Though Cars.com has owned a 2011 Nissan Leaf for 13 months, we accepted the opportunity to evaluate a 2012 model. Its changes are few, but we figured we’d compare it with our Leaf, with an eye toward any unexpected differences.
The comparison was driven mainly by our obsession with the Leaf’s sketchy ability to predict its range, as detailed in a previous post or two. Would the 2012 be more accurate? Would it deviate as much as our own car’s Random Range Generator, as we call it? And if so, would it deviate correspondingly or in its own random style? Theoretically, the cars’ software is the same. Our car has been updated twice, most recently three weeks ago.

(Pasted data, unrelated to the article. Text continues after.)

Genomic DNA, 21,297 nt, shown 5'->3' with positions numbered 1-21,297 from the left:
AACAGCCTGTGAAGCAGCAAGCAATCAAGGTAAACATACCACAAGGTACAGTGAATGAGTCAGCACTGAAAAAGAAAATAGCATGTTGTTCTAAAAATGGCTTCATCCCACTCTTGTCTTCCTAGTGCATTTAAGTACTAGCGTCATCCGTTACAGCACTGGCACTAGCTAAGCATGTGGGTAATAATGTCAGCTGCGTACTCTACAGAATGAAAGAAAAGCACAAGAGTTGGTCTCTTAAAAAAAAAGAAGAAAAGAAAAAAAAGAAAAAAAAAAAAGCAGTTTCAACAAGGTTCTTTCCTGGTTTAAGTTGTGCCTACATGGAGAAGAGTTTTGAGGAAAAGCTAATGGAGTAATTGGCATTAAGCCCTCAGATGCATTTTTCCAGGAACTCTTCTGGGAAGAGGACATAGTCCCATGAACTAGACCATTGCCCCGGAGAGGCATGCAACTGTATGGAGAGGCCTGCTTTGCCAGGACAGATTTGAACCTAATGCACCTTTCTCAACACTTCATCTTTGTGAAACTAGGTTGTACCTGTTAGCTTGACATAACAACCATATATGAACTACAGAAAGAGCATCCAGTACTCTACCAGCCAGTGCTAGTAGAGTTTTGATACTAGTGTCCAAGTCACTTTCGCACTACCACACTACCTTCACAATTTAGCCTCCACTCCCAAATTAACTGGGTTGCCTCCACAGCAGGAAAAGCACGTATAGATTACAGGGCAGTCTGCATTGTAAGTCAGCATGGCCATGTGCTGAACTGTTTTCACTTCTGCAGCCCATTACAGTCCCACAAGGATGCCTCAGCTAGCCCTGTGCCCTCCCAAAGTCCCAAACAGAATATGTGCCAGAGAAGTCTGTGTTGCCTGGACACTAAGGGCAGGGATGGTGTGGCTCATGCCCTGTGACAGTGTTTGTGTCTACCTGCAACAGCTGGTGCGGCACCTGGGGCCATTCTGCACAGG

Here’s what differentiates the 2012 from our 2011: It has heated front and rear seats and a heated steering wheel. The high-voltage battery pack has more insulation and a warming system for extreme circumstances, which we described in a previous post. The added features amount to a mere 26 pounds of additional weight.
Beyond that, and the fact that 2012 buyers can no longer shut off the pedestrian-warning signal, the two model years are essentially the same.